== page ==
I can answer Viron's question about Johnny Appleseed, AKA John Chapman. Jonny did no grafting, as he was a disciple of Emmanuel Swedenborg, a Swedish mystic and considered grafting an abberation against nature. Johnny had a series of nurseries up the Ohio river that sold juvinile seedling trees (and Swedenborg literature) to arriving settlers. By arriving ahead selling them trees several years old, he saved them that time of waiting for the apples to start bearing at a period that was critical to their survival. Johnny ended up owning 1500 acres of land by the time he died, and an apple seedling sprouted up by one of them that ended up being named Ralls Jenet by Thos. Jefferson, and became one of the parents of Fuji apple.

The "wild" seedling apples were used as livestock feed, cooking, and most importantly hard cider, which was drunk in great quantities by every member of the family at each meal, and was considered safer than questionable water supplies.

To answer reisjdmd's questions, the only apples native to the US are little nasty crabapples, used by the indians but deemed only fit for jelly by settlers. Seedling apples can live well over 100 years and can seed themselves, and so it is very plausable that the apple tree your dad's talking about is a malus domestica, or plain seedling apple. It probably is not very good.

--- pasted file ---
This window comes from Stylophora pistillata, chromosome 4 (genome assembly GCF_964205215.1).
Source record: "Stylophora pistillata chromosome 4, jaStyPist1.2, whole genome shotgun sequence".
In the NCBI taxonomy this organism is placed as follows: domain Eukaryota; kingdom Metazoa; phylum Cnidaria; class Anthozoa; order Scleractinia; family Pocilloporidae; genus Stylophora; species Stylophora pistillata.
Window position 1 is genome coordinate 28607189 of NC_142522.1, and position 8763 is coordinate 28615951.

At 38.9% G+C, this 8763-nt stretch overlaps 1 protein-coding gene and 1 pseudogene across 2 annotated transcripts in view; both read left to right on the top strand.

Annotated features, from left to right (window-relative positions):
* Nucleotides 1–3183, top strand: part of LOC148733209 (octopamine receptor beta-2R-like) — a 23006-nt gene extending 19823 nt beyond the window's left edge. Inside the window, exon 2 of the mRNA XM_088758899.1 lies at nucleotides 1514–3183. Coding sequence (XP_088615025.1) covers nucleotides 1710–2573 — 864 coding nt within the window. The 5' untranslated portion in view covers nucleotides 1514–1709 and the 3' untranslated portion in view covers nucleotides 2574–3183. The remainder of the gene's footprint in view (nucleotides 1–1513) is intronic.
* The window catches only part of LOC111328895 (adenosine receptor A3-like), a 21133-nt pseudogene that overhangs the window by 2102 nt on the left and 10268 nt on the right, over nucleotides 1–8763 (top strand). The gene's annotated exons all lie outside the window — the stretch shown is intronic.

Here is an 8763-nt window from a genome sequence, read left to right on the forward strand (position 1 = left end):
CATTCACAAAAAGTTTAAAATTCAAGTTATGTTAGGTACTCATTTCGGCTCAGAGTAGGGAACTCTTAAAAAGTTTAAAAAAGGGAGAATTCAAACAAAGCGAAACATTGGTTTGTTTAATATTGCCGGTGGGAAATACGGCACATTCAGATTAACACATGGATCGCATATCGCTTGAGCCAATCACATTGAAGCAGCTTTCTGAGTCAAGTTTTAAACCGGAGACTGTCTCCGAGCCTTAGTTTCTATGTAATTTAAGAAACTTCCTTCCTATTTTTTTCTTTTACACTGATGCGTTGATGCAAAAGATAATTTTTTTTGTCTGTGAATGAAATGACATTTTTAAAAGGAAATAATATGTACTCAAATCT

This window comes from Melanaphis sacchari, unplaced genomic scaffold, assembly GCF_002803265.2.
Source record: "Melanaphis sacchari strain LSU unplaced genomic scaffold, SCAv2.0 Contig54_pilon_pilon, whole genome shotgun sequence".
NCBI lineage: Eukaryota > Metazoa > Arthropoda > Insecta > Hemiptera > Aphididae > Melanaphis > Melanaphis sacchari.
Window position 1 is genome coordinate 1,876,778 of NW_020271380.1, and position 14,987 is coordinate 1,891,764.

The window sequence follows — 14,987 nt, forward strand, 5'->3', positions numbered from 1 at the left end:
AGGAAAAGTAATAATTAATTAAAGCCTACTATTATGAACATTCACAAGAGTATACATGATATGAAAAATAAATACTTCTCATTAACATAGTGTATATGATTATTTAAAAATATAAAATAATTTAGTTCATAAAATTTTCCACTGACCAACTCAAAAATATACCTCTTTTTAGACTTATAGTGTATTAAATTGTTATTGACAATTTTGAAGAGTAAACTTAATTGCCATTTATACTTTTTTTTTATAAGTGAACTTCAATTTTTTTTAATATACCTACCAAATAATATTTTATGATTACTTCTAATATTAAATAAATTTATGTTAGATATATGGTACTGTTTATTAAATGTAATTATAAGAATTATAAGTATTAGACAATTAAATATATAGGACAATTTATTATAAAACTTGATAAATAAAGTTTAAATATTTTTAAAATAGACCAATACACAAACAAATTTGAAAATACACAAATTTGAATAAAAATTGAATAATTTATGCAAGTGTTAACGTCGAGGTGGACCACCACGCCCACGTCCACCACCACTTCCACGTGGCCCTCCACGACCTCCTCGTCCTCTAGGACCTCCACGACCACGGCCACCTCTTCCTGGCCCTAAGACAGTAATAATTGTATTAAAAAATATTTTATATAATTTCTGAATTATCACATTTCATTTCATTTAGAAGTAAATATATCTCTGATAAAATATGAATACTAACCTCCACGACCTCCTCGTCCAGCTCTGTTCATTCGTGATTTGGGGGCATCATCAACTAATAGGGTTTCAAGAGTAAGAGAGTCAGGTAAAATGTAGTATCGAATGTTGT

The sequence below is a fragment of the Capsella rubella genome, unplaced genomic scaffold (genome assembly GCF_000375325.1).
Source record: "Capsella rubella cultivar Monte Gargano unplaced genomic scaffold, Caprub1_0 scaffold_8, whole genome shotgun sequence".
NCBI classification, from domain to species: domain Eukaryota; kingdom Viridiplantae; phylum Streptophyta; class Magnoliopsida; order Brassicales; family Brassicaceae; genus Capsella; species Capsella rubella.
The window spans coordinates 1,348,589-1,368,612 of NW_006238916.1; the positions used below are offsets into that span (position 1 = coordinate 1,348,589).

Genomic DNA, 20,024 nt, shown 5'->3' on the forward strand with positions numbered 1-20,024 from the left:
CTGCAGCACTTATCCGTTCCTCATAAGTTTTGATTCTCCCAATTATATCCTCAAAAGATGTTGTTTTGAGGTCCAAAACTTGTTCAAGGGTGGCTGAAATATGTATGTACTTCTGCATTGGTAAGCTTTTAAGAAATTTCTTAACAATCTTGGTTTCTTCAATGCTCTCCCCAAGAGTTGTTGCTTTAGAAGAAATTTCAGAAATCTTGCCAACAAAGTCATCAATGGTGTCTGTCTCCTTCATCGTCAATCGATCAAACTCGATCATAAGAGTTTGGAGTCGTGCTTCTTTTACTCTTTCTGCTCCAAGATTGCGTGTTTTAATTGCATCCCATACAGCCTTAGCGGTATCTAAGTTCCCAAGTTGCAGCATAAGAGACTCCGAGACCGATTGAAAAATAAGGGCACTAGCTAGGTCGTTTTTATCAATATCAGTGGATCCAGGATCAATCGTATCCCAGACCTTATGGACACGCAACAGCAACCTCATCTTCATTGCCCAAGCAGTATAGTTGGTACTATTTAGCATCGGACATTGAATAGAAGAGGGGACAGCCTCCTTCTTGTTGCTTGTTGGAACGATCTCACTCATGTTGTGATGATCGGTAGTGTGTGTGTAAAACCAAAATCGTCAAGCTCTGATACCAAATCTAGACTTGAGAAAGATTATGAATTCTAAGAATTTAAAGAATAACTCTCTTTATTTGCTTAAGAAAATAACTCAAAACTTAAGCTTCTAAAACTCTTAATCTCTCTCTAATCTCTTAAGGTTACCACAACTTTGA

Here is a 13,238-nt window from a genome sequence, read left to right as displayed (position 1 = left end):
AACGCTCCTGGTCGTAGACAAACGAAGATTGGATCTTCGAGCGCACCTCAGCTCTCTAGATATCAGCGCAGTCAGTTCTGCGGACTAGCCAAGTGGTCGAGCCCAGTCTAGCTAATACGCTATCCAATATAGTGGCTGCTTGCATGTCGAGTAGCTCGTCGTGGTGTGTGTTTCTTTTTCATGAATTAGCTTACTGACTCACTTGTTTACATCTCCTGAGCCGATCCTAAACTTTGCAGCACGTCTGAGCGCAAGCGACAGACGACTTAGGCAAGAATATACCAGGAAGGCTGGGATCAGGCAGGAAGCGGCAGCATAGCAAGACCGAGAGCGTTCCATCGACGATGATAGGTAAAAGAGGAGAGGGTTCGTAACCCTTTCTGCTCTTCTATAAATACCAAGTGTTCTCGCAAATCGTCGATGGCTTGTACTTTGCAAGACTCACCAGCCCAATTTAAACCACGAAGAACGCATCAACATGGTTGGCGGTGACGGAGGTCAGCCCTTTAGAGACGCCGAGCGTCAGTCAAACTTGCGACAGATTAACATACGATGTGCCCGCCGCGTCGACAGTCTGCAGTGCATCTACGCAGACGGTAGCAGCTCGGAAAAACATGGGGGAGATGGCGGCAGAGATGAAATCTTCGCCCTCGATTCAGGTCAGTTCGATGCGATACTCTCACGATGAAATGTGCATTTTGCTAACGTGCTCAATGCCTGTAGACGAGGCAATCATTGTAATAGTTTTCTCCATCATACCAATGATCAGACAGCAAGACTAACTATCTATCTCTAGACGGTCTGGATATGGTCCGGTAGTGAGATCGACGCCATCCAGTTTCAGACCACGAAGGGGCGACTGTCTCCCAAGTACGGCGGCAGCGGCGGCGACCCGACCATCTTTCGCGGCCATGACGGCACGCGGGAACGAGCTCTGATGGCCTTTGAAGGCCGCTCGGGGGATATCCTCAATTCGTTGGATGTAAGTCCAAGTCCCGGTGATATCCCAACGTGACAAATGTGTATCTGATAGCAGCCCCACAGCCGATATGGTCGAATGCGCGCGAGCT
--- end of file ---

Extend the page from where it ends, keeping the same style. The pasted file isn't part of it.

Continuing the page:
Author:  tahir [ Sun Feb 18, 2007 4:03 am ]
Post subject: 

Crab apple (malus sylvestris) was commonly used as a rootstock in England, I visited a Cambridgeshire orchard last summer that had 1948 plantings of Howgate Wonder and Cox's Orange Pippin on crab that were still healthy and productive.

Author:  reisjdmd [ Tue Feb 20, 2007 3:45 pm ]
Post subject: 

thank you to applenut for the reply. a quick followup: when dad's folks planted apple seeds, they said that wild apple trees grew. does this make sense. unless i misunderstood, they were saying that an inedible wild fruit grew, not the edible parents that were the genetic precursors of the graft that produced the apple whose seed was planted. i think i screwed up this question by making it sound more complicated than it is. sorry. i'm new to this. nice forum.

Author:  Applenut [ Tue Feb 20, 2007 9:07 pm ]
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No, I didn't mean to say that seedling apples were inedible, they just weren't very good. On the other hand, one in ten thousand are very good and one in a million is exceptionally good. But for the most part they are dry, sour, mealy, hard, astringent, or tiny. Many will look somewhat like their parents, but a bite into them will usually tell that they are "spitters". They do however make a decent hard cider; something to do with the sugars and acids fermenting into something different.